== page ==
Post production, of course, also means finishing. Traditionally, finishing has been done in purpose built facilities, both large and small, for both features and television work. These facilities not only have the infrastructure, but also the talent and connectivity to facilitate a very efficient finish of very high quality. For that reason, I believe finishing facilities will certainly continue to exist and succeed for quite some time, although they will ultimately be smaller and leaner. But the same technical changes and economic advantages that have come to bear on the front end of post production are influencing many in the industry to explore alternative models for finishing as well. The existence of far more economical finishing tools, such as DaVinci Resolve and a lower priced Avid Symphony and Autodesk Smoke, allow the creation of “in-house finishing” as an adjunct to basic editorial. On the sound side of things, this movement has been going on for a few years, with a number of television productions opting to have a sound editor/mixer employed directly by the production, working in a ProTools equipped room within the editorial department. This has the advantage of eliminating a lot of uncontrollable costs that are often incurred by using outside vendors for sound services, particularly on shows that have a lot of late changes or a lot of “busy” scenes, such as action shows. By allowing the sound editing to be in lock step with picture editing, the time allowed for sound editorial is increased significantly, permitting a “deeper” mix with more tracks to be created within the limited time frame for each episode. There is certainly still a place for the traditional dub stage mixing environment, but the time it’s needed for is greatly reduced. On the picture side, this type of arrangement hasn’t really taken hold yet. That’s due in part to economics, but it’s also due to the talent pool and how they’ve traditionally been employed. But the commonality of tools between basic editorial and finishing has grown, to the point where many shows are finished on the same platform they’re cut on (Avid Media Composer/Avid Symphony). Color grading remains a specialty step, but the availability of low cost/free grading software like Resolve has already created a much wider talent pool than has previously existed, and one that is not tied to the traditional post house employment model. There is, of course, a need for storage and backup systems, as well as some other infrastructure pieces in any location finishing environment, but it is now all achievable when packaged correctly. For shows that go through a lot of changes, or involve a lot of visual effects, there is a lot to be gained by eliminating the need for facility scheduling and the exposure to hourly rates.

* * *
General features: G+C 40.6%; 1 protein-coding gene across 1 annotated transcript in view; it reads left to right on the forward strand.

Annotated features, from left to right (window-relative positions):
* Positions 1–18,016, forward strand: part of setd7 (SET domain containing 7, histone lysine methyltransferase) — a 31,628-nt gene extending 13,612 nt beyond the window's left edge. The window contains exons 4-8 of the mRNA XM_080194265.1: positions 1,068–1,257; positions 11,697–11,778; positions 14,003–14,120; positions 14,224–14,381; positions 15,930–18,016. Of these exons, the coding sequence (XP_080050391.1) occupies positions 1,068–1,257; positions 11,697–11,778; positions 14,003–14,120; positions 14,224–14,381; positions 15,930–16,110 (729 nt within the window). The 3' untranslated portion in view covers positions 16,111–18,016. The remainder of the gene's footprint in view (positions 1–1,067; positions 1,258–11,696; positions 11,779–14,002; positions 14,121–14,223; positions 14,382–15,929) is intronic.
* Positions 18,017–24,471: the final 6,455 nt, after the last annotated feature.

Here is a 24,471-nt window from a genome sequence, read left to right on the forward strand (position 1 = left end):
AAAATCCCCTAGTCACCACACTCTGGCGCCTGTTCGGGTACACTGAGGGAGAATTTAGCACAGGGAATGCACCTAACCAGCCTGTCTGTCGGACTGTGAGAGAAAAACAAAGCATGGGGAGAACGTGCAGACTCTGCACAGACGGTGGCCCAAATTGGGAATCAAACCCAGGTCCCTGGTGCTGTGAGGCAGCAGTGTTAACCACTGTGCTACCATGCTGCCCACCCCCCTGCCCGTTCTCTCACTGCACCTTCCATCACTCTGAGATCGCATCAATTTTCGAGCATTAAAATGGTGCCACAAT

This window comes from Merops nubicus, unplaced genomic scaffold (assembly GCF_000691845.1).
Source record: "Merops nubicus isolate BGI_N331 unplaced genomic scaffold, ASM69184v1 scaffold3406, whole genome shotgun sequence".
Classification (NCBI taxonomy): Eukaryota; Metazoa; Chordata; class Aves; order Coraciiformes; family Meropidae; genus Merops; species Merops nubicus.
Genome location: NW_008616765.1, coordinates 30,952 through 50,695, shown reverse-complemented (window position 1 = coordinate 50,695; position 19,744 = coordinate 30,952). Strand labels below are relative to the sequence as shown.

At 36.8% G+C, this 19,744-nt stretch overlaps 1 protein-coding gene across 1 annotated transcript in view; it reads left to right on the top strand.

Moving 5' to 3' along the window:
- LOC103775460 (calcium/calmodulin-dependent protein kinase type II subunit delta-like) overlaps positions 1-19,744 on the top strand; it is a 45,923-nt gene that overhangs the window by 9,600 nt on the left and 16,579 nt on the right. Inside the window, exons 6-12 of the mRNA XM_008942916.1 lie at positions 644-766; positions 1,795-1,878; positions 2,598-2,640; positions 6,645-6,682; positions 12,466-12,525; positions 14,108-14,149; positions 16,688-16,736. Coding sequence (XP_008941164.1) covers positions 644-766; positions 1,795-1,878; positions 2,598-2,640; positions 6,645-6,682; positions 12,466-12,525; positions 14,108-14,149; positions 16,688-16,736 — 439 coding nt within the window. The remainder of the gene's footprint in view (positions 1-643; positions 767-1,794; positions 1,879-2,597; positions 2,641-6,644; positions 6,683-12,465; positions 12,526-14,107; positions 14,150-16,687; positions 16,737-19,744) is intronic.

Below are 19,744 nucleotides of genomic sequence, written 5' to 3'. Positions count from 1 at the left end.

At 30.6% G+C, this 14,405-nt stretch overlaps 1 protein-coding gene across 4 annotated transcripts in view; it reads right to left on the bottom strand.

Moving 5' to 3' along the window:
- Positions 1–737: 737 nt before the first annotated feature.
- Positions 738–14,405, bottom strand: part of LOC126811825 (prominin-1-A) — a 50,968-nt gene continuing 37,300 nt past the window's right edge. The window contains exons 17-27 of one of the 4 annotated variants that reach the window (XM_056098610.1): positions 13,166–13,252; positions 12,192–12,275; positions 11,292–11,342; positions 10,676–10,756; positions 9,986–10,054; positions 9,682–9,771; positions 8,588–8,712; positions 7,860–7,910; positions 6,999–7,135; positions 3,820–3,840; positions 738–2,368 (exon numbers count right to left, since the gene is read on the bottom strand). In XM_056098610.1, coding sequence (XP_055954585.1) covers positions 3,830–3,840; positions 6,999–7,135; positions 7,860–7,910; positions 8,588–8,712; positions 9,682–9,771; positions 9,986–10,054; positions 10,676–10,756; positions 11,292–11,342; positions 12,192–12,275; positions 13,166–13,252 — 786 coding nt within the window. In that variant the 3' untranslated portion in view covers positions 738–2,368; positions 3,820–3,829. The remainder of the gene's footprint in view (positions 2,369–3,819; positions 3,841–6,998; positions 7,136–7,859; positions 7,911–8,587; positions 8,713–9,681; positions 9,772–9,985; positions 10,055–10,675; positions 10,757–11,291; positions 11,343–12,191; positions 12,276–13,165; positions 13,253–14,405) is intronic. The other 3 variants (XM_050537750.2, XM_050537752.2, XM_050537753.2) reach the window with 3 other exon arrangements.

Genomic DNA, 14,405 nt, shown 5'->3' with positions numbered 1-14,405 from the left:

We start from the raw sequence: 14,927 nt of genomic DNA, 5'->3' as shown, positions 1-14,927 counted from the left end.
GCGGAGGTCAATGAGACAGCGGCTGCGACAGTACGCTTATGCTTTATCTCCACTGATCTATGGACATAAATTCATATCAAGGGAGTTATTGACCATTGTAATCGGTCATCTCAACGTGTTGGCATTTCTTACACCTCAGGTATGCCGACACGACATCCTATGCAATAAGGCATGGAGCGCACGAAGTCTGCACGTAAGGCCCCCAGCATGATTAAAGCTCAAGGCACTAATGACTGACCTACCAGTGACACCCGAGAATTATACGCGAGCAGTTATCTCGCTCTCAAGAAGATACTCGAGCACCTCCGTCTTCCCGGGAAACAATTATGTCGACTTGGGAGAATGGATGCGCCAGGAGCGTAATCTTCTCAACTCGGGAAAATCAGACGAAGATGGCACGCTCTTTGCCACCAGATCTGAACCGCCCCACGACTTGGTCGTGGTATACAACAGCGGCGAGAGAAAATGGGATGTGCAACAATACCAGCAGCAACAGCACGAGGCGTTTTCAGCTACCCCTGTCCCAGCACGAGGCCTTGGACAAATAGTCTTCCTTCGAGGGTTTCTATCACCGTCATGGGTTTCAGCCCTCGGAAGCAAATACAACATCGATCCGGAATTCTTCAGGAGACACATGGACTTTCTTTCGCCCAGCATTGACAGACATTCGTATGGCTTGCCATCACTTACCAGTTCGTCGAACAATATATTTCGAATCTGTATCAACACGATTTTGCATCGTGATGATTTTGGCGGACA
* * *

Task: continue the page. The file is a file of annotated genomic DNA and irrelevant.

Taken together, it is obvious that there is a clear trend towards a mixed model, in which location based front and back end post production is a reality on many productions, while others will stay in a streamlined facility model. For features, a proper environment for digital intermediate work is still a necessity, but preliminary work can conceivably be done in a temporary environment set up specifically for the production, wherever it’s needed. But the movement towards a general decentralization of the post process is obvious, with many steps in the process being done in many physical places depending on the production’s particular logistics and the needs of the creative talent involved.